In fact, in order to facilitate efficient planning, the linear RL model actually factors the map into three rather than two pieces, distinguishing between terminal states (representing goals), and nonterminal states (those that may be traversed on the way to goals), and dividing the map into one matrix encoding long-run interconnectivity between nonterminal states (the DR, M) and a second matrix representing one-step connections from nonterminal states to goals (P). This is a necessary restriction, in that only for this type of finite decision problem are the optimal values linearly computable. However, this classification is not inflexible, because we also introduce new techniques (based on matrix inversion lemmas) that allow dynamically changing which states are classed as goals. This allows the model (for example) to plan the best route to any arbitrary location in a maze (Fig. 2d). Representing goals as terminal states also means that the model does not directly solve problems that require figuring out how best to visit multiple goals in sequence. However, this restriction has little effect in practice because these can either be treated as a series of episodes, re-starting at each goal, or by including subgoals within the nonterminal states, since the model does optimize aggregate cost over trajectories through nonterminal states as well.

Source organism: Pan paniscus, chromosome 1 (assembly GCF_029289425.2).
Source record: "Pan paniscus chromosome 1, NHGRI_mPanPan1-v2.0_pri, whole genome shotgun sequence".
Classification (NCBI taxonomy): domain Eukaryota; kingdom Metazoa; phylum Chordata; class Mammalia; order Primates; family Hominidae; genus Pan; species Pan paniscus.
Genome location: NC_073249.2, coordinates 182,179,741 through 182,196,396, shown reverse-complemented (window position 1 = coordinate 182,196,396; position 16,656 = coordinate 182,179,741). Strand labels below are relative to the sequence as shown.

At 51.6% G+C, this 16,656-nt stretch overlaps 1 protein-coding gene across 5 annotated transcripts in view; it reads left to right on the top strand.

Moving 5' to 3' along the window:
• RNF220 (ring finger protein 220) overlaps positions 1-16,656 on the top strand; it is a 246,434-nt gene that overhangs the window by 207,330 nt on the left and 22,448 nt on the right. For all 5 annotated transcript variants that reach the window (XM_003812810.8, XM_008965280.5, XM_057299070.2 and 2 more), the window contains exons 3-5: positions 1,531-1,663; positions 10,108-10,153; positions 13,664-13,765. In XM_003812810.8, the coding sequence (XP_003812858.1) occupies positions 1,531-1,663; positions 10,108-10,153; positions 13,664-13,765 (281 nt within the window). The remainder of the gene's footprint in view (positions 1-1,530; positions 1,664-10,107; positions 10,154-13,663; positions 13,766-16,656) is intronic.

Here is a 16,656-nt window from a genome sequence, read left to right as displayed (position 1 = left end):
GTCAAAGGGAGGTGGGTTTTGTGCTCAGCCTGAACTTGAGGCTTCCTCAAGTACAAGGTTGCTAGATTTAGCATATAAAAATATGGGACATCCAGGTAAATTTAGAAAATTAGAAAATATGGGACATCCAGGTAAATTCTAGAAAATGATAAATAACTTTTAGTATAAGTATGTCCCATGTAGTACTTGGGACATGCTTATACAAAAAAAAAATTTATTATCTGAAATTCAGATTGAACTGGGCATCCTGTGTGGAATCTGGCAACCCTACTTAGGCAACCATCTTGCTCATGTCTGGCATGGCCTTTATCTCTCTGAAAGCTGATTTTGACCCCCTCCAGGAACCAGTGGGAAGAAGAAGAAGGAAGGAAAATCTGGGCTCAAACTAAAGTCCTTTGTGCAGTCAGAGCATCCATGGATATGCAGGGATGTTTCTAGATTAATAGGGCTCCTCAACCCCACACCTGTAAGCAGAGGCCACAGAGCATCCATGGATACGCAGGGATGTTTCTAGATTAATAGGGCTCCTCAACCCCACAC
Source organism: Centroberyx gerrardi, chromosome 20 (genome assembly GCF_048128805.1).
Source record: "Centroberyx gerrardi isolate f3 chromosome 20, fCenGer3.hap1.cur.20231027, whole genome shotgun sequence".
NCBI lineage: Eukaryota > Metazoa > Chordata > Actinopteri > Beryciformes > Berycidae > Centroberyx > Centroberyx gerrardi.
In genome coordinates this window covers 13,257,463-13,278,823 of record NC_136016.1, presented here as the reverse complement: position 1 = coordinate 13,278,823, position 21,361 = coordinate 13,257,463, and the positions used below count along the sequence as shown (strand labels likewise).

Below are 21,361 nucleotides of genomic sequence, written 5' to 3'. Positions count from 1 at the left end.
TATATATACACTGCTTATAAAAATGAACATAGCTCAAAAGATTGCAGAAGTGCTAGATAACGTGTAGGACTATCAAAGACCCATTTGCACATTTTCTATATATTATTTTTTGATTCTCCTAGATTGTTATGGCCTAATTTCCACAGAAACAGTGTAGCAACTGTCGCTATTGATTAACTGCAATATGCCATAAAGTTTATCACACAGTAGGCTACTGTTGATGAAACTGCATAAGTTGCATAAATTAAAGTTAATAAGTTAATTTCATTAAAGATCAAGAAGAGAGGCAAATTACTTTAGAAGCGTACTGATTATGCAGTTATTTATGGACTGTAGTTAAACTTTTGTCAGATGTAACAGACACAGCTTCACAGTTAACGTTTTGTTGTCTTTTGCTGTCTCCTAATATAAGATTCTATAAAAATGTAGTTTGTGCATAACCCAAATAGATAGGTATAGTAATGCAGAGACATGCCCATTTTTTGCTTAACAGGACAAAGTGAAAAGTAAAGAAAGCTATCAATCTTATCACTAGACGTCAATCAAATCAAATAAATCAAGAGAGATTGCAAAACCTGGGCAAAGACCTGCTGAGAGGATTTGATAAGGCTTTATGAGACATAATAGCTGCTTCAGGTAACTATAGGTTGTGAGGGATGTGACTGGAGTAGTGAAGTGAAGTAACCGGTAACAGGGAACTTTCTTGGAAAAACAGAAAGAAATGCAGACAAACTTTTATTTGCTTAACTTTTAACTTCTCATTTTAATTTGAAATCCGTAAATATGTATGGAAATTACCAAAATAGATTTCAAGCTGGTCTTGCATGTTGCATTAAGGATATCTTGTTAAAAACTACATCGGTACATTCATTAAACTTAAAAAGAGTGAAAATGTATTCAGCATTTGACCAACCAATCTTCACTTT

This last point raises several interesting directions for future work. First, although there is evidence that humans choose their goal and plan towards that goal60, there is some empirically underconstrained theoretical flexibility in specifying how a task’s state space should be partitioned into terminal and nonterminal states. For the simulations here, we have tentatively adopted the principle that all discrete, punctate outcomes (like food or shock) are represented as terminal goal states with corresponding value in r, and the rest of the (nonterminal) states contain only costs, constant everywhere, meant to capture the cost of locomotion. But, in general, state-dependent costs can be included for nonterminal states as well. These in effect modulate the “distance” between states represented within the DR (see “Methods”). Nevertheless, this leads to the testable prediction that to whatever extent state-specific costs are accounted for within nonterminal states, they should affect hypothetical neural representations of the DR, such as grid cells. For instance, unlike for the SR, the DR predicts that by increasing locomotion cost, hills or rough terrain should increase “distance” as measured in the grid map (Supplementary Fig. 3). This aspect of the DR may be relevant for explaining recent evidence that grid cells have some subtle sensitivities to reward61,62 which cannot be explained, as the SR-eigenvector account would predict, as secondary to changes in behavioral policy (e.g., not due to occupancy around rewarding locations62, nor variations in trajectories or speed61).